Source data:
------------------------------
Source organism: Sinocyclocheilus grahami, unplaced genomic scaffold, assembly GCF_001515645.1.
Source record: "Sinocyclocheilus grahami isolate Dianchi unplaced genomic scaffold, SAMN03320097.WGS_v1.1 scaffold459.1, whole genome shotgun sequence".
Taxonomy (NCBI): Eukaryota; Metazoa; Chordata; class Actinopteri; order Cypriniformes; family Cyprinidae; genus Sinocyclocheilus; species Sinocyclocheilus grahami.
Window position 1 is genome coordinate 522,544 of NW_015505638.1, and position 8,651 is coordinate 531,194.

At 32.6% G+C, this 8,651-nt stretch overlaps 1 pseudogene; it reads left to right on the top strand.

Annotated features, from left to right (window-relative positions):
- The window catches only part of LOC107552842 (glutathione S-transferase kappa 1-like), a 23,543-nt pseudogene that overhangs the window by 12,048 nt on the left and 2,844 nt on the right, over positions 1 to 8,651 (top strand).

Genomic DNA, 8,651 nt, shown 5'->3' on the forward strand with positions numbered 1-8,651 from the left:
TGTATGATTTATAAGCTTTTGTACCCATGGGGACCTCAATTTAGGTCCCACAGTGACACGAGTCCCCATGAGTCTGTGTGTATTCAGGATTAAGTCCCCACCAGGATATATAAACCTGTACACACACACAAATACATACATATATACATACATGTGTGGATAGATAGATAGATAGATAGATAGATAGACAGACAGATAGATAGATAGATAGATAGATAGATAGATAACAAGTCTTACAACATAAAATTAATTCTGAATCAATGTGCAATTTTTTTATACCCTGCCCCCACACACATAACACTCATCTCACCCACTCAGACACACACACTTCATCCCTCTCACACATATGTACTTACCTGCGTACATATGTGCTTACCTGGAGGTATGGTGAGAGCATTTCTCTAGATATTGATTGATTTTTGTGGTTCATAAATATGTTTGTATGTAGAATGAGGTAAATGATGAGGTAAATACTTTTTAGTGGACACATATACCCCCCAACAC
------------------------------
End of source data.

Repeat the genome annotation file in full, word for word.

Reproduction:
Source organism: Sinocyclocheilus grahami, unplaced genomic scaffold, assembly GCF_001515645.1.
Source record: "Sinocyclocheilus grahami isolate Dianchi unplaced genomic scaffold, SAMN03320097.WGS_v1.1 scaffold459.1, whole genome shotgun sequence".
Taxonomy (NCBI): Eukaryota; Metazoa; Chordata; class Actinopteri; order Cypriniformes; family Cyprinidae; genus Sinocyclocheilus; species Sinocyclocheilus grahami.
Window position 1 is genome coordinate 522,544 of NW_015505638.1, and position 8,651 is coordinate 531,194.

At 32.6% G+C, this 8,651-nt stretch overlaps 1 pseudogene; it reads left to right on the top strand.

Annotated features, from left to right (window-relative positions):
- The window catches only part of LOC107552842 (glutathione S-transferase kappa 1-like), a 23,543-nt pseudogene that overhangs the window by 12,048 nt on the left and 2,844 nt on the right, over positions 1 to 8,651 (top strand).

Genomic DNA, 8,651 nt, shown 5'->3' on the forward strand with positions numbered 1-8,651 from the left:
TGTATGATTTATAAGCTTTTGTACCCATGGGGACCTCAATTTAGGTCCCACAGTGACACGAGTCCCCATGAGTCTGTGTGTATTCAGGATTAAGTCCCCACCAGGATATATAAACCTGTACACACACACAAATACATACATATATACATACATGTGTGGATAGATAGATAGATAGATAGATAGATAGACAGACAGATAGATAGATAGATAGATAGATAGATAGATAACAAGTCTTACAACATAAAATTAATTCTGAATCAATGTGCAATTTTTTTATACCCTGCCCCCACACACATAACACTCATCTCACCCACTCAGACACACACACTTCATCCCTCTCACACATATGTACTTACCTGCGTACATATGTGCTTACCTGGAGGTATGGTGAGAGCATTTCTCTAGATATTGATTGATTTTTGTGGTTCATAAATATGTTTGTATGTAGAATGAGGTAAATGATGAGGTAAATACTTTTTAGTGGACACATATACCCCCCAACAC